Zhang Baorong said: clearly incorporating the scientific research projects and working years obtained by Taiwan teachers in Taiwan into the scope of recognition can better help Taiwan teachers to achieve continuity in subject professional development. To shorten its transitional period in scientific research and teaching in colleges and universities in the mainland.
Article 24 states that "Taiwan students may apply to their mainland colleges and universities for various types of financial assistance in accordance with the relevant regulations on the basis of residence permits for Taiwan residents. Taiwan teachers and students who teach and study in colleges and universities on the mainland may apply for the same qualifications as public students on the basis of residence permits for Taiwan residents. " Lin Chengduo said that overseas exchange or learning experience is an important criterion for talent selection in some units. In the past, Taiwanese teachers and students were unable to apply through the channels of the National overseas study Fund Commission, and had to go through on-campus exchange programs. There may be some problems of on-campus communication projects, such as self-financing, short time and low institutional selectivity. The "26 measures" have completely solved this problem, so that teachers and students in Taiwan can enjoy the same treatment in this respect, and this is the most "real gold and silver" care of a family on both sides of the strait.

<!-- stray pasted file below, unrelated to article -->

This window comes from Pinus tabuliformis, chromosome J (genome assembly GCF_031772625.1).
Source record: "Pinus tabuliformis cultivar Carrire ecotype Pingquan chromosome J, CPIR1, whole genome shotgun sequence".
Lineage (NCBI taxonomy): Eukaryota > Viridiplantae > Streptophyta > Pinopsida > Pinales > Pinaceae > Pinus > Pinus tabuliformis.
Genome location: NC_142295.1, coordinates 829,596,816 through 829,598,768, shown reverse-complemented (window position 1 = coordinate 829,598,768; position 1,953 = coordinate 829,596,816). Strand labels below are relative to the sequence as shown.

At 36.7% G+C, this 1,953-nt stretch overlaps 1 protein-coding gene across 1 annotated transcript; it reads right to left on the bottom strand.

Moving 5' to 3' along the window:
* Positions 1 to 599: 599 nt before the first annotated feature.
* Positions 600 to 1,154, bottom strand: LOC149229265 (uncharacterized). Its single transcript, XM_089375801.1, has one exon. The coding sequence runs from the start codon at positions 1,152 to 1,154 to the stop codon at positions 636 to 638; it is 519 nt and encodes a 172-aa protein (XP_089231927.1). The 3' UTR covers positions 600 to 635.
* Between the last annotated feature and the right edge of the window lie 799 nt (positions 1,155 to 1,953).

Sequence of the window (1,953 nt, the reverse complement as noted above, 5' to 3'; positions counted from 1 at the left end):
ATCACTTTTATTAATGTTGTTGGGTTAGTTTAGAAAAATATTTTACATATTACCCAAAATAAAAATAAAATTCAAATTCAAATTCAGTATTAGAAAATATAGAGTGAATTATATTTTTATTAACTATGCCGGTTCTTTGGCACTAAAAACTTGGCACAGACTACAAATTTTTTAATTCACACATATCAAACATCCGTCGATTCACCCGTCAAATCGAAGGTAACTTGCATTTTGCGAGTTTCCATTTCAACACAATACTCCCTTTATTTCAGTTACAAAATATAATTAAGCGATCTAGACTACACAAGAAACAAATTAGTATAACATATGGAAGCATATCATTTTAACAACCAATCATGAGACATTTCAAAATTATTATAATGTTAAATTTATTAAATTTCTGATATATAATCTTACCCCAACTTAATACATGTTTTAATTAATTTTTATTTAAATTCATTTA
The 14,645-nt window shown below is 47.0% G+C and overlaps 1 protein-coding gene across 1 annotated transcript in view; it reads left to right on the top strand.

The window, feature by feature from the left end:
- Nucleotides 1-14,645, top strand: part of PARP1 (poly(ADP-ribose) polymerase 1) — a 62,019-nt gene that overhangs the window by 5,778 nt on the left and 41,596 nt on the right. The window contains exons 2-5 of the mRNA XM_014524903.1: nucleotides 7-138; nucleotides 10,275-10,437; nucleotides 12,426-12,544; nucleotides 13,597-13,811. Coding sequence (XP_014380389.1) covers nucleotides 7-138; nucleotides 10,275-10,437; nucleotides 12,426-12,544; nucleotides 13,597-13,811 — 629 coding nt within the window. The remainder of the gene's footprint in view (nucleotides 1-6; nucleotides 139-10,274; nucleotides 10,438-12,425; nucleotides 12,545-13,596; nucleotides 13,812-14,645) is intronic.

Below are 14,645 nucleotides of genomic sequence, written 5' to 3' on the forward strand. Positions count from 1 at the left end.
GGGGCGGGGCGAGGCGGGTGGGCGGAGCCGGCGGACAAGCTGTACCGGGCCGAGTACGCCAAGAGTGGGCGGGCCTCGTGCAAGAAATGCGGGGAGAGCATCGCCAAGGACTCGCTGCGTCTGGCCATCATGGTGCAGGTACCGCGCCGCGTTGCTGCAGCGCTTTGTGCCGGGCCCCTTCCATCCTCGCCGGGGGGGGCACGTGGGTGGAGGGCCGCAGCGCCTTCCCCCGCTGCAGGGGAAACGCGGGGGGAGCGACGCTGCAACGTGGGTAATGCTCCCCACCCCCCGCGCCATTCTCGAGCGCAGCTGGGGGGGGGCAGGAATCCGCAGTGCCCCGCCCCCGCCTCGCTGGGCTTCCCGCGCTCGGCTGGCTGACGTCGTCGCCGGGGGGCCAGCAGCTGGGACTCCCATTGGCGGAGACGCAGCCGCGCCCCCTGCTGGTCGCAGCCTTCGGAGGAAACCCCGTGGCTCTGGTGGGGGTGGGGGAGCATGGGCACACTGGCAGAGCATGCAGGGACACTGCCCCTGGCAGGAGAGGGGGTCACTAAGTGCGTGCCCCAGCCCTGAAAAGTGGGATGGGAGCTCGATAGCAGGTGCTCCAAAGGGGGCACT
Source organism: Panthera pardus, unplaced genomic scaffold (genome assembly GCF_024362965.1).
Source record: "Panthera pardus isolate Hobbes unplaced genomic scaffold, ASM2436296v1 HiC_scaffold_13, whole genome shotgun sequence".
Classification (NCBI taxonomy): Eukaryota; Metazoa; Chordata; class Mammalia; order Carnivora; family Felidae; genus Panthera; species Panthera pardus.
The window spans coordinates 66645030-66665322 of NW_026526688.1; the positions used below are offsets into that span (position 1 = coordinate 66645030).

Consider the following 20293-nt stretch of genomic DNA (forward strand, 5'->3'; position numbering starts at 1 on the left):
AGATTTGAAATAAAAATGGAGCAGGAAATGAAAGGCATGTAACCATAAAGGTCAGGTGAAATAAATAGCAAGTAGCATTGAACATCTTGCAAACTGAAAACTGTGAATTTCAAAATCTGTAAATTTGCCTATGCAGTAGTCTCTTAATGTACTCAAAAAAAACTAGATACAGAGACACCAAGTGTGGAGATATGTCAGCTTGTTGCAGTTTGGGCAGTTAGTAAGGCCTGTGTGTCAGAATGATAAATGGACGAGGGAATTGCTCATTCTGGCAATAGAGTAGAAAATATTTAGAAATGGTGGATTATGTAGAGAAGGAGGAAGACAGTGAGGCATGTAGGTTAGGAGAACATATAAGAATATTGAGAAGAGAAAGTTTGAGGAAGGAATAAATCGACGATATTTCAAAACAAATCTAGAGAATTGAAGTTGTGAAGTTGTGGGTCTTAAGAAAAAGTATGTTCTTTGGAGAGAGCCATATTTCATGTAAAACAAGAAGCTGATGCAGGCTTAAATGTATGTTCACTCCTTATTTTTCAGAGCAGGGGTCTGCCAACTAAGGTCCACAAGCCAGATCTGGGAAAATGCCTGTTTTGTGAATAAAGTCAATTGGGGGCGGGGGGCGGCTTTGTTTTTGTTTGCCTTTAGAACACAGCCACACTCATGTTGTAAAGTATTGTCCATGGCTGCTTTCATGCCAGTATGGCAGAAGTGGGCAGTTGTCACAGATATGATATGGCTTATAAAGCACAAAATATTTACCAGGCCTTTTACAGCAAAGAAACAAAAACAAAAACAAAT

"I've already won one scholarship this year, and I can apply for more in the future." When it comes to the "26 measures," Wang Ruoqi, from Hsinchu, Taiwan, is very happy.
Out of great interest in the history of the Qin and Han dynasties, Wang Ruoqi came to the mainland to "touch the archaeological scene" and is currently a sophomore majoring in archaeology at the School of History of Zhengzhou University.
She was quite "impressed" by the proposal in Article 23 to "further expand the scope of institutions that recruit students from Taiwan and increase the proportion of institutions in the central and western regions and non-subordinate institutions." "I had considered applying for an archaeology major at Northwestern University, but at that time Northwestern University was not yet open to enrolling Taiwanese students." Wang Ruoqi said, "in the future, Taiwan students will not have such regrets." (reporters Li Hanfang, Chen Hongyi, Shuang Rui, Liu Gaoyang)